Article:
2. Does anyone have any tips on how to reduce our spending? I know overseas travel is a big chunk and we can definitely reduce that if we choose to go to cheaper countries etc. Iím happy to reduce the travel budget if itís actually too extravagant but I also want to balance us travelling whilst we are still young with saving money.

3. Is it worth maxing out our superannuation or is it better to invest the money into ETFs instead?

Thank you for any advice and opinions

 

MrThatsDifferent

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Re: Case Study - Budget analysis and best investing strategy (Australia)
« Reply #1 on: February 07, 2020, 10:46:31 PM »
Hi and welcome. One thing that might be helpful is to read the Australian investing thread under the investor forum section. Thereís also an Australian section under taxes thatís helpful.  I also recommend reading Barefoot Investor.

As for your individual questions.

1. I think you can go either option you listed, it depends on how much time you want to spend re-balancing and doing your trades. I realised Iím not great with this and wanted something as easy as possible so I just opened the high growth Lifestrategy fund with Vanguard and then bpay money there every fortnight I get paid. Iíve worked out what I have left over from expenses and send that. That should work out to $$2-3k every fortnight for you. If you deposit over $100k you get charged the least fees.

I maintain a very small emergency fund. I keep my emergency money in an online bank, separate from the one I get paid into. Look at something like Ubank, youíll get the highest fees for savings. Australia is a bit different than the US, you probably have permanent employment and canít be fired easily, so you donít have that to worry about. You also donít own your home so donít have to worry about a sudden cost. You both have a high salary combined so worst case, if you need money, just donít transfer to your index account that fortnight or month. Itíll be rare that you need more than $5k in cash for anything. If so, just keep that amount in an online account. With the online accounts, you have to deposit a minimum to get the maximum rate.

2. The other thing Iíd recommend is having credit cards with reward points (always pay your balance), the credit card can act as an emergency account, as well as let you build,points you can use. Look at pointshacker au and learn how to get the most points.

Sydney is expensive and honestly I donít see how you could spend less unless you went crazy and moved into a share house but youíre too old for that. If you have a kid your expenses will skyrocket particularly with childcare and school fees.

3. I think you both should max out super, best return youíll get because of the tax advantages. Super is pretty powerful.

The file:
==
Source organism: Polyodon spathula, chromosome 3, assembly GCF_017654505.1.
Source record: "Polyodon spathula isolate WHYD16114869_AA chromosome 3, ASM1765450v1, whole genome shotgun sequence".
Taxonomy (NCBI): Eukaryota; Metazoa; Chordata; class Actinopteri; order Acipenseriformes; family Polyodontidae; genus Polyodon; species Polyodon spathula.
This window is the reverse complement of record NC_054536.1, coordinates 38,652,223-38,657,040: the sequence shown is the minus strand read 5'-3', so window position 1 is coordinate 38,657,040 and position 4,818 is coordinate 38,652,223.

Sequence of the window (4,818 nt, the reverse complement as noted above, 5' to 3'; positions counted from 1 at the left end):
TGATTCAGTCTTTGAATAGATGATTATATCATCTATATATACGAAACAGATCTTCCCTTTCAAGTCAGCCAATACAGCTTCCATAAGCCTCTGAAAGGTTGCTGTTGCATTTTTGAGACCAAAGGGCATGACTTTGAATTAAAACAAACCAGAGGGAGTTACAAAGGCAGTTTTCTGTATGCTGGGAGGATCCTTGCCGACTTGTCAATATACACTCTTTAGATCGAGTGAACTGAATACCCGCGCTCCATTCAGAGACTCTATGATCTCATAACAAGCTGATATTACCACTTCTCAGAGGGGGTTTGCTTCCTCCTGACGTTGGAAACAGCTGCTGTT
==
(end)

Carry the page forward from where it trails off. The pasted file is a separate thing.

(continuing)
So for FI, you can track your networth by creating an excel spreadsheet and for each month, and each year, record what your balances are for:
A. Your regular checking/savings account
B. Your separate Super amounts
C. Your combined Vanguard amount
D. Your online emergency account

Youíll really see how your money grows. Leaving it in the regular checking is leaving so much money on the table. I also,think itís smart to rent and invest instead of buy in Sydney. Once you build a stache, you could always look at buying something more reasonable somewhere else as an investment, but thatís a lot of work. Index shares seems much simpler and easier.

marty998

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Re: Case Study - Budget analysis and best investing strategy (Australia)
« Reply #2 on: February 08, 2020, 01:46:10 AM »
Hello fellow harbour citizen! Are you North or South of the bridge?

I have a few questions:
- Would you consider an investment property with the $220k cash?
- Your health insurance is high, presumingly because you've either got high extras cover, or obstetrics cover? If you're firm on not having children at the moment, it might be an idea to drop obstetrics , and regain it when you need to.

Unless you're willing to backpack and/or camp, you're unlikely to get much change from $10,000 for an overseas holiday for the both of you. If you properly cost out flights, accommodation, food and spending money and things like Visas and passport renewals. Maybe the bogan areas of Bali and Thailand but not many other places worth seeing for any length of time.

You have no money in your budget for hobbies - cycling requires a bike? gear? These things don't break the bank for you, but they do add up when combined with other missing items. What about money for replacing appliances? Fridge, washing machine, TV, furniture, laptops.

Clothing and shoes? Dentist bills?

Think about the misc column in your budget... I like to think my spending is low, but there's a lot of little items in there that you don't ordinarily consider day to day.